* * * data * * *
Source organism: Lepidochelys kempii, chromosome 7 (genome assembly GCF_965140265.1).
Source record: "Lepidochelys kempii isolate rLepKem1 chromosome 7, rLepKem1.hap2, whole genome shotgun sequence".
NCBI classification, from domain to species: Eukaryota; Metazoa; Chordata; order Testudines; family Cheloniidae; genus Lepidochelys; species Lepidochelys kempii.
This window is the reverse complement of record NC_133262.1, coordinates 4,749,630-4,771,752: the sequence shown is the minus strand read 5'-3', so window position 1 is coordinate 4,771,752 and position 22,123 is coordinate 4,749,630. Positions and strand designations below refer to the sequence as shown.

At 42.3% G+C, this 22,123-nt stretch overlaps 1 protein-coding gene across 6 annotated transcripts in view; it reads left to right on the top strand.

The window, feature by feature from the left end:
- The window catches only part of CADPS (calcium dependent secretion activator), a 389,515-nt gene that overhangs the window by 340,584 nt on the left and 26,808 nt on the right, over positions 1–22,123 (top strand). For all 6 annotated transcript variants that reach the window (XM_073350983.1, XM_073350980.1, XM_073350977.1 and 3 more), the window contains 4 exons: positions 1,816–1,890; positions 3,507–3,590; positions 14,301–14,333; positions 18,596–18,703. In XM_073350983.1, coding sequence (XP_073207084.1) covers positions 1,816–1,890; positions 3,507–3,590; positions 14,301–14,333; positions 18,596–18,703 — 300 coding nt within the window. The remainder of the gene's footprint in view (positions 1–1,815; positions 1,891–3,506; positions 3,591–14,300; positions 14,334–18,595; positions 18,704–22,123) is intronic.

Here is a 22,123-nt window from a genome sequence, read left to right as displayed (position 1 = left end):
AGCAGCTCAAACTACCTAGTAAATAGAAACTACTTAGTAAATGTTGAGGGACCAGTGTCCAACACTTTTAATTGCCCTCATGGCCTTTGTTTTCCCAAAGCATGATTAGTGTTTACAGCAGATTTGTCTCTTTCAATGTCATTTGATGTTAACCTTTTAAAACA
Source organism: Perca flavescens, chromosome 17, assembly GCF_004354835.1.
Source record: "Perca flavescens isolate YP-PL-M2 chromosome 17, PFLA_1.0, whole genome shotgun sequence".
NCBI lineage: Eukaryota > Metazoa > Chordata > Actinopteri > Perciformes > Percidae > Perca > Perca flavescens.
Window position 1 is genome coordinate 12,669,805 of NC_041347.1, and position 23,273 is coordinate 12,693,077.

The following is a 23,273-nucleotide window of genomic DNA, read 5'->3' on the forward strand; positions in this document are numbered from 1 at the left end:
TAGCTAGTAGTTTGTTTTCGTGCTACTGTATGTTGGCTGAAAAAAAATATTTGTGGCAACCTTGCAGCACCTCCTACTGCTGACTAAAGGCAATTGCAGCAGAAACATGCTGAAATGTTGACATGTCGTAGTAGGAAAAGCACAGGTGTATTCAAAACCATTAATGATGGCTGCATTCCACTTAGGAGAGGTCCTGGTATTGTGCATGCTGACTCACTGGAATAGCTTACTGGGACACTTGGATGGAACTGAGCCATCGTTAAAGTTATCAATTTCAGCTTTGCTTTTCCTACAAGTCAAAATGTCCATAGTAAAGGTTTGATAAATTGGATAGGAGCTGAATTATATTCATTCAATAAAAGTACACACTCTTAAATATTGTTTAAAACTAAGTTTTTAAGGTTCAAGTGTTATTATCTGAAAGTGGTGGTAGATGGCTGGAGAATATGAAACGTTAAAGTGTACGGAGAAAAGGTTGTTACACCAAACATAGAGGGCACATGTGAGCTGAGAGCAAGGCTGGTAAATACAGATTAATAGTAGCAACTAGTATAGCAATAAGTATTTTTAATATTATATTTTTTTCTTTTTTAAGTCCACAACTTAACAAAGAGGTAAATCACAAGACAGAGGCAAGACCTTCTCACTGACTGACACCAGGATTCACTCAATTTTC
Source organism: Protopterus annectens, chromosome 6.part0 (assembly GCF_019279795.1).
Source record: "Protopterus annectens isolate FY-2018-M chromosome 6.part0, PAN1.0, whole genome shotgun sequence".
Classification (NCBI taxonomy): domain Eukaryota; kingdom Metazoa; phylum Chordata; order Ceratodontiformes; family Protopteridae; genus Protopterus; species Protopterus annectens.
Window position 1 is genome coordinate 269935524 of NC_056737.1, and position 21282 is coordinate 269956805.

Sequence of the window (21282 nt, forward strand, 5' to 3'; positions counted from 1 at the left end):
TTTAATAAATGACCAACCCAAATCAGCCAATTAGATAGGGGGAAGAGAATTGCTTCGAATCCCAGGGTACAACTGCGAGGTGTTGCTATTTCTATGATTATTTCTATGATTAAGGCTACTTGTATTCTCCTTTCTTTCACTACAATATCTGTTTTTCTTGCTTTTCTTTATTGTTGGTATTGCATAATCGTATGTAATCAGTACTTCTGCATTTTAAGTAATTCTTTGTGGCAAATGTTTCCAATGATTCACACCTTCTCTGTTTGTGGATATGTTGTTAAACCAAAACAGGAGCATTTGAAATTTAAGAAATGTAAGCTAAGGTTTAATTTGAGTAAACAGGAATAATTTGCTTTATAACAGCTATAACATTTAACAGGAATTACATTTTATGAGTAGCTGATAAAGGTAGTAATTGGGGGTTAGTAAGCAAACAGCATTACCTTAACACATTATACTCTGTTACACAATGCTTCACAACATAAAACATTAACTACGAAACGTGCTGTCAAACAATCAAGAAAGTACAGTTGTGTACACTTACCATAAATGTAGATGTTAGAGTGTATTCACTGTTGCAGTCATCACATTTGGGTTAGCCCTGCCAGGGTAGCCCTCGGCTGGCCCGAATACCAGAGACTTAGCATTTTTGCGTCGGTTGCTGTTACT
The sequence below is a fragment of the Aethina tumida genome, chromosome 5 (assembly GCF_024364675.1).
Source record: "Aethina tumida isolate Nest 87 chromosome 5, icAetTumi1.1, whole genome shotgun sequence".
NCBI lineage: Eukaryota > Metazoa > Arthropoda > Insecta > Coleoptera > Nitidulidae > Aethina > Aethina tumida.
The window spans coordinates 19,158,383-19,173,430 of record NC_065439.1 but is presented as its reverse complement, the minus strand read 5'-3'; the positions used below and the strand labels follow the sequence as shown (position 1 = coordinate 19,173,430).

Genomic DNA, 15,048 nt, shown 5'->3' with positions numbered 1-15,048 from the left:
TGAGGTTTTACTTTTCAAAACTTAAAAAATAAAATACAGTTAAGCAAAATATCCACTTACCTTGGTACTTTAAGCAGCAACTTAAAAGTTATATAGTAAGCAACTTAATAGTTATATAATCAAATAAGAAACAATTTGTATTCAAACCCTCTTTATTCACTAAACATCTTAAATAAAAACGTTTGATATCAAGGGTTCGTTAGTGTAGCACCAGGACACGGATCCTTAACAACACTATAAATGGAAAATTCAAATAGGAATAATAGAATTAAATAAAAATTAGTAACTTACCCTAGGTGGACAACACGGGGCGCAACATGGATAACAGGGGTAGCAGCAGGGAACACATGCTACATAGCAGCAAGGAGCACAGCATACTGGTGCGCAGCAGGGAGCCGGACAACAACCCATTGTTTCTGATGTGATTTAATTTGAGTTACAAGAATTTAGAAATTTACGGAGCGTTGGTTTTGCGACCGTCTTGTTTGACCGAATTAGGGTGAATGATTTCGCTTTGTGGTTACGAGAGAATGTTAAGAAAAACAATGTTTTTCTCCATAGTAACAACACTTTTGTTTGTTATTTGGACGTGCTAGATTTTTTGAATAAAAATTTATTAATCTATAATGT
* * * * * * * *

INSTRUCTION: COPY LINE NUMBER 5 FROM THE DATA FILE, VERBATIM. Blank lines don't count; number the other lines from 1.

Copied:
At 42.3% G+C, this 22,123-nt stretch overlaps 1 protein-coding gene across 6 annotated transcripts in view; it reads left to right on the top strand.